Beginner Mind

Learning is hard

Learning, by definition, involves acquiring a new skill, set of knowledge, or ability that you do not already possess. It is the novelty, the newness, that makes learning learning. When you are doing something that you already know, you are not really learning, so much as practicing (yes, the distinction is not absolute, but bear with me).

The fact that learning involves something new is important to recognize, because again, by definition, learning involves getting better at something or discovering something that you do not already know how to do. This means, again by definition, that you are unskilled at this new thing– unskilled, novice, and not proficient.

No one likes feeling unskilled, novice, or not proficient. It is uncomfortable. We like feeling accomplished, skillful, and good at what we do. This makes learning hard– when we are learning, we’re doing something we are not good at. I’ve met very few people who enjoy doing things they are not good at. As a result of this, we shy away from these things and gravitate towards our competency.

Sometimes though, we have the ability to relatively easily make space for our incompetence– both among ourselves (socially), within our mind (psychologically), and within our heart (emotionally). For example, if I told you I was learning Japanese, but that I could barely count to ten, I’d probably be ok with that, and the person I was talking to would be ok with it too. If I mentioned I was learning how to weld, or I was learning Karate but had just started and so was a novice, there would be a fairly comfortable understanding of this. I could tell myself, I’ve only taken Japanese for 2 weeks, of course, I can’t say much yet. Or I’ve only gone to Karate practice twice, of course, I’m still a white belt.

However, there are other types of learning where it is much more difficult to make the same kind of space, socially, psychologically, and emotionally. This usually happens when there is an expectation of competence, or of already possessing a certain skill, and yet that knowledge or skill set is not present. The more nebulous the skill, and the softer the skill, the more often this expectation is present.

For example, many people, particularly patients who have struggled with substance use disorders, struggle with experiencing the full range of human emotions. A person might relatively easily be able to access anger, frustration, or sadness for example, but is much less able to feel disappointment or embarrassment. The challenge arises because instead of viewing this as a skill that can be learned, its perceived as a character defect (if it is noticed at all). When we try and practice feeling these emotions and find it difficult (incompetent because we don’t have this skill) we assume there is something wrong with us, as opposed to recognizing this is a skill (feeling these emotions) at which we are novices.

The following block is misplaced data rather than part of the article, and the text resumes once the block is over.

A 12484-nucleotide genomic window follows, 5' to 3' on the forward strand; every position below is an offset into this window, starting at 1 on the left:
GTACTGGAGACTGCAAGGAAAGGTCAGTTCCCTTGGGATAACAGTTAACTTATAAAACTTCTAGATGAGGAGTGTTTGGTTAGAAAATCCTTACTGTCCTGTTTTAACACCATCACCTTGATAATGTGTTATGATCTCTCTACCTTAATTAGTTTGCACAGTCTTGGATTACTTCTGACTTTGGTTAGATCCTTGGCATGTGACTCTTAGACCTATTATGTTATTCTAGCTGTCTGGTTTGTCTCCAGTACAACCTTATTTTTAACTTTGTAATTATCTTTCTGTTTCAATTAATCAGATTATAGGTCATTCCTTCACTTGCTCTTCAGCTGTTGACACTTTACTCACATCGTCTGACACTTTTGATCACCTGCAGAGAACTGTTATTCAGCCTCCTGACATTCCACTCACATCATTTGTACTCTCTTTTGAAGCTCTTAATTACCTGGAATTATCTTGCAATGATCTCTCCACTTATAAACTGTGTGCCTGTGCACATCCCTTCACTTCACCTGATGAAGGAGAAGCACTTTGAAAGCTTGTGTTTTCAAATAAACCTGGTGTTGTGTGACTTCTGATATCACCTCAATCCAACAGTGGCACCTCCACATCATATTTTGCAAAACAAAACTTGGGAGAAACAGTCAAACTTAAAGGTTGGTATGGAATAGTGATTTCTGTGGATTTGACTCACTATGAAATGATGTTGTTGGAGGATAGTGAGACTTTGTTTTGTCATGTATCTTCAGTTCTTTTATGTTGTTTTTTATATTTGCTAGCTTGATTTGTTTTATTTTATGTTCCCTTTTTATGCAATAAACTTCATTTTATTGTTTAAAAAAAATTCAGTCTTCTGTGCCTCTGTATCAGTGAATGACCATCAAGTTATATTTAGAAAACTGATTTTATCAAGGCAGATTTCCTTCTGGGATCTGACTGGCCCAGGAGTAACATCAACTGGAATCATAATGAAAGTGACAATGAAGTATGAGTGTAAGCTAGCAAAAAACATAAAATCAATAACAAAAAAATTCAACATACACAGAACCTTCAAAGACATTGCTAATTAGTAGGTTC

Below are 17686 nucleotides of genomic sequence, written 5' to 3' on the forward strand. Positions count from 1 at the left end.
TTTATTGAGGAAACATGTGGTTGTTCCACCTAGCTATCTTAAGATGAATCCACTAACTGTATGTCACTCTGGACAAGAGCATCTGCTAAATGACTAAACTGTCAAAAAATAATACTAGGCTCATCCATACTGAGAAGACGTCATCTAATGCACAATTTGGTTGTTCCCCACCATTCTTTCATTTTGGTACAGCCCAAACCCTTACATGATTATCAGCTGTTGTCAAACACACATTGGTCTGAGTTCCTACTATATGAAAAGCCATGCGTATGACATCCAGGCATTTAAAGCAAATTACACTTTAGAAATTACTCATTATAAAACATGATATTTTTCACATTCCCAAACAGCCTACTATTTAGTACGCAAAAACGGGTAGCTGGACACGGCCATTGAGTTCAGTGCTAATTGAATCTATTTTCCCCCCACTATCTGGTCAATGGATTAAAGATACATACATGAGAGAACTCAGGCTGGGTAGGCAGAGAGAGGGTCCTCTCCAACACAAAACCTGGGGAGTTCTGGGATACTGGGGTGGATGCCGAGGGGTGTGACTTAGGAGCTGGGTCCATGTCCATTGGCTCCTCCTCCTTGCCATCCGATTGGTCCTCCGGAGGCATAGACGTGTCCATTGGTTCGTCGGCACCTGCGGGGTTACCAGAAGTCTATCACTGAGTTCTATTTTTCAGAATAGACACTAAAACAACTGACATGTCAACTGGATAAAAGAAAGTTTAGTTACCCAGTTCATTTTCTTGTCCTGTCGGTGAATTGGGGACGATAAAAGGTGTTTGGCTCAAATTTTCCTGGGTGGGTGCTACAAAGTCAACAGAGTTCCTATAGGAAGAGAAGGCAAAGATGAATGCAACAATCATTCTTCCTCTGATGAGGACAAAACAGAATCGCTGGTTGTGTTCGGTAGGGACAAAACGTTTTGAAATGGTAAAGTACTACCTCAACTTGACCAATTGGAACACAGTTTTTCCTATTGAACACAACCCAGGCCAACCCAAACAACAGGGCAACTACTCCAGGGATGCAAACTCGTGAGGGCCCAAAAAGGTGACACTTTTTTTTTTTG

Another common example is when a person tries meditating for the first time. Simply sitting, and noticing what thoughts arise, without becoming attached to them, is actually quite difficult. It may seem simple (it is), but it is not easy (it is actually quite hard). It is also a concrete skill that can be learned. However, without setting out to learn it and practice it, there is no reason one would be particularly skilled. There is no reason a person would possess this ability, and consequently, no reason to assume a person would have any competency meditating. However, it feels like something that should be easy, and so we assume that our difficulty with doing it arises from some character defect, or our baseline incompetence, as opposed to the reality, which is that we just don’t know how to do it (any more than I can speak Japanese, do Karate, or weld).

While there are certainly some things we have more or less aptitude for, our inability to do many things usually arises from a lack of training and learning. So, why is this important?

We often don’t do difficult things that would benefit us because we tell ourselves we are inherently bad at them, it is not in our personality or something along those lines. In reality, we are not really bad at things so much as we are novices.

If we can start to view this as something where we are beginners, we can start to think of these as skills to be acquired, rather than problems within us. We can perhaps view ourselves as beginning a journey toward acquiring a difficult but worthwhile skill (such as a new language), rather than an inherent character defect.

This shift also forces us to be clear with ourselves about what, specifically, we need to learn how to do.

Cheers!

-Dr. Justin